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Patterns and Consequences of Interspecific Competition in Natural Communities: A Review of Field Experiments with Plants

Deborah E. Goldberg and Andrew M. Barton
The American Naturalist
Vol. 139, No. 4 (Apr., 1992), pp. 771-801
Stable URL: http://www.jstor.org/stable/2462621
Page Count: 31
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Since scans are not currently available to screen readers, please contact JSTOR User Support for access. We'll provide a PDF copy for your screen reader.
Patterns and Consequences of Interspecific Competition in Natural Communities: A Review of Field Experiments with Plants
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Abstract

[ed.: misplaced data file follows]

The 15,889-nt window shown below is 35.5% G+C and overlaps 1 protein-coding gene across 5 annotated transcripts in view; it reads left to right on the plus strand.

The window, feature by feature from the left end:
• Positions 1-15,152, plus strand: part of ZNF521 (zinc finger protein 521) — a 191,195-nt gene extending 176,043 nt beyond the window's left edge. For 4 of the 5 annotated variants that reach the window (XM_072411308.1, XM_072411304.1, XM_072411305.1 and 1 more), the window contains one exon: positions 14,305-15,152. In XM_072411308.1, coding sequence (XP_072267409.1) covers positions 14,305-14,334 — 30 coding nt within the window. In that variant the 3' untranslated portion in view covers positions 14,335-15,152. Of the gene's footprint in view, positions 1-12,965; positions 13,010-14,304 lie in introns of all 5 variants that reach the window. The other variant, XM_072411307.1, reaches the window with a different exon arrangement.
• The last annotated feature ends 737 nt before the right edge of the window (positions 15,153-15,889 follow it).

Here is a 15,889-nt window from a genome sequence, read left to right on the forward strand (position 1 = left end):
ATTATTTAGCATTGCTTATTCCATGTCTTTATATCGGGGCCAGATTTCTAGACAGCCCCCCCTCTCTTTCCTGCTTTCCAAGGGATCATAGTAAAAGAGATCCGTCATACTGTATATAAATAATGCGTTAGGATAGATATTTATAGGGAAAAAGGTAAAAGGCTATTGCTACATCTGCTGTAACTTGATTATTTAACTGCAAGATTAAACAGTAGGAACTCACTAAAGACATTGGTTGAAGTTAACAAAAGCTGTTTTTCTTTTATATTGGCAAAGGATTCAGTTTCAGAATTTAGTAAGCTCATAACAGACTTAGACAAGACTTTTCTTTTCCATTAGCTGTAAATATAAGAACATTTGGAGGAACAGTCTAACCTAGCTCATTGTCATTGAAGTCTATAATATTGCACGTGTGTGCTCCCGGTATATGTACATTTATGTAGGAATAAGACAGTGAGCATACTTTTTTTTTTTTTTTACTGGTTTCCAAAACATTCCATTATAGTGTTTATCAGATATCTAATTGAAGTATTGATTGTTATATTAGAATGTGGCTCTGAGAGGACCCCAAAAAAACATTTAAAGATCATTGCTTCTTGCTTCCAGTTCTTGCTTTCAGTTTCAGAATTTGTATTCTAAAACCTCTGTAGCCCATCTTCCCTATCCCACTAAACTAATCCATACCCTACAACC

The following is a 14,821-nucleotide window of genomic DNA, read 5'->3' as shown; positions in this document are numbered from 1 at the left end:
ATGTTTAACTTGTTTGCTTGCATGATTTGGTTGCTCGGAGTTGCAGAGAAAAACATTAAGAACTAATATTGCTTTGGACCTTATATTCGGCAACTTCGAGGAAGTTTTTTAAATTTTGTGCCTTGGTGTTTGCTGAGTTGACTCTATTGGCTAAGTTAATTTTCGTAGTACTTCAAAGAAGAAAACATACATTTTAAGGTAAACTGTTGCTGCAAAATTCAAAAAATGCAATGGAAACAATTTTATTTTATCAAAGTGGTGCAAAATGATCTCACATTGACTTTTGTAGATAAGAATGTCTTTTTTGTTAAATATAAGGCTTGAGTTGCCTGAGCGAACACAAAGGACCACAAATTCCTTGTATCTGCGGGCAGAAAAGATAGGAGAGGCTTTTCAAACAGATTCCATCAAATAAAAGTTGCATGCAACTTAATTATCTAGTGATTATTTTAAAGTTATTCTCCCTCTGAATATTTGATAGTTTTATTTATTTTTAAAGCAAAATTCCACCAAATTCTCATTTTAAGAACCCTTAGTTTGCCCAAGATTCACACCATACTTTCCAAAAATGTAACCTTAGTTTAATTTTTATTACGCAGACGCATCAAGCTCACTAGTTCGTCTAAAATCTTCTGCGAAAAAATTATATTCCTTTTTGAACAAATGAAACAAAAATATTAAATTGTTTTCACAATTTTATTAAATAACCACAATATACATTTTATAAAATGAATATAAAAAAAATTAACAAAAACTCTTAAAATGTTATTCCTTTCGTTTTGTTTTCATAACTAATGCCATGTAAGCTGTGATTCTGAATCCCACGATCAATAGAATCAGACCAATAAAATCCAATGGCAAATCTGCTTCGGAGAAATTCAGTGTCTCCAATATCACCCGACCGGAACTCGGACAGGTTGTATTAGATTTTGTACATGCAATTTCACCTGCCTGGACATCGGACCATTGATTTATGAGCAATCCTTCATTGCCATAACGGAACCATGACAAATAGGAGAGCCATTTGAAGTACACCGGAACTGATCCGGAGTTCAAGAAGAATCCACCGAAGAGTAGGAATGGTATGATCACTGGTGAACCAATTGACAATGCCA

We present a quantitative literature review to assess the extent to which field experiments with plants have addressed questions about patterns of competition over time and space, consequences of competition for community structure, and comparisons of competitive ability among species. We outline the necessary treatment comparisons and statistical analyses to answer each question and then describe the number of experiments that meet these criteria and their results. Although we found a total of 101 experiments in 89 studies, 63% of these experiments only addressed whether competition significantly affected some component of individual fitness of a single species at a single time and site. Despite the limited data base to address more complex questions about competitive interactions, we did find consistent results for a few of the questions we reviewed. Where tested, competition always had significant effects on distribution patterns (five experiments), on relative abundances (two experiments), and on diversity (four experiments), consistent with the notion that competition has strong effects on community structure. On the other hand, intraspecific competition was not usually stronger than interspecific competition for either competitive effect (four experiments) or response (three experiments), which suggests that resource partitioning may not be an important mechanism of coexistence in plants.

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